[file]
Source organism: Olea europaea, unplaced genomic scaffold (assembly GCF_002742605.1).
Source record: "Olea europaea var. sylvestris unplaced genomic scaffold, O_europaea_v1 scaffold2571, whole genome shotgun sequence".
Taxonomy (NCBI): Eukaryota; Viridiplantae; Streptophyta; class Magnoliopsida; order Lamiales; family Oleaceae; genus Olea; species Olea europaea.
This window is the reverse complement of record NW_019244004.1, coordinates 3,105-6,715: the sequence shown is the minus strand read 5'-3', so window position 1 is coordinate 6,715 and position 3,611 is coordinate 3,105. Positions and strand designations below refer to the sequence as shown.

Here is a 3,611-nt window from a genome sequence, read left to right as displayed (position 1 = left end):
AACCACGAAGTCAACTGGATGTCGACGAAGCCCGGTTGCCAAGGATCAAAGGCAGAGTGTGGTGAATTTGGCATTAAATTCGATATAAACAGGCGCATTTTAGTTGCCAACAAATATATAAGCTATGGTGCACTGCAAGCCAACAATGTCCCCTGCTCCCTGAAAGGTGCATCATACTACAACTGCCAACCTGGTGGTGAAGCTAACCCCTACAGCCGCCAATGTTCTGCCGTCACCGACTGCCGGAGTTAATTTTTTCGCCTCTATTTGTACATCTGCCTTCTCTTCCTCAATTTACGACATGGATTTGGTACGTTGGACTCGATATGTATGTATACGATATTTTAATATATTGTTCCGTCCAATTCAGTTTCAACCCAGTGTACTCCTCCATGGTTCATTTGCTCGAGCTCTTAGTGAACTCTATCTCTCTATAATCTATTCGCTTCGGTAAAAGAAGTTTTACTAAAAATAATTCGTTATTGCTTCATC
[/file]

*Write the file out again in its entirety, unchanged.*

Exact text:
Source organism: Olea europaea, unplaced genomic scaffold (assembly GCF_002742605.1).
Source record: "Olea europaea var. sylvestris unplaced genomic scaffold, O_europaea_v1 scaffold2571, whole genome shotgun sequence".
Taxonomy (NCBI): Eukaryota; Viridiplantae; Streptophyta; class Magnoliopsida; order Lamiales; family Oleaceae; genus Olea; species Olea europaea.
This window is the reverse complement of record NW_019244004.1, coordinates 3,105-6,715: the sequence shown is the minus strand read 5'-3', so window position 1 is coordinate 6,715 and position 3,611 is coordinate 3,105. Positions and strand designations below refer to the sequence as shown.

Here is a 3,611-nt window from a genome sequence, read left to right as displayed (position 1 = left end):
AACCACGAAGTCAACTGGATGTCGACGAAGCCCGGTTGCCAAGGATCAAAGGCAGAGTGTGGTGAATTTGGCATTAAATTCGATATAAACAGGCGCATTTTAGTTGCCAACAAATATATAAGCTATGGTGCACTGCAAGCCAACAATGTCCCCTGCTCCCTGAAAGGTGCATCATACTACAACTGCCAACCTGGTGGTGAAGCTAACCCCTACAGCCGCCAATGTTCTGCCGTCACCGACTGCCGGAGTTAATTTTTTCGCCTCTATTTGTACATCTGCCTTCTCTTCCTCAATTTACGACATGGATTTGGTACGTTGGACTCGATATGTATGTATACGATATTTTAATATATTGTTCCGTCCAATTCAGTTTCAACCCAGTGTACTCCTCCATGGTTCATTTGCTCGAGCTCTTAGTGAACTCTATCTCTCTATAATCTATTCGCTTCGGTAAAAGAAGTTTTACTAAAAATAATTCGTTATTGCTTCATC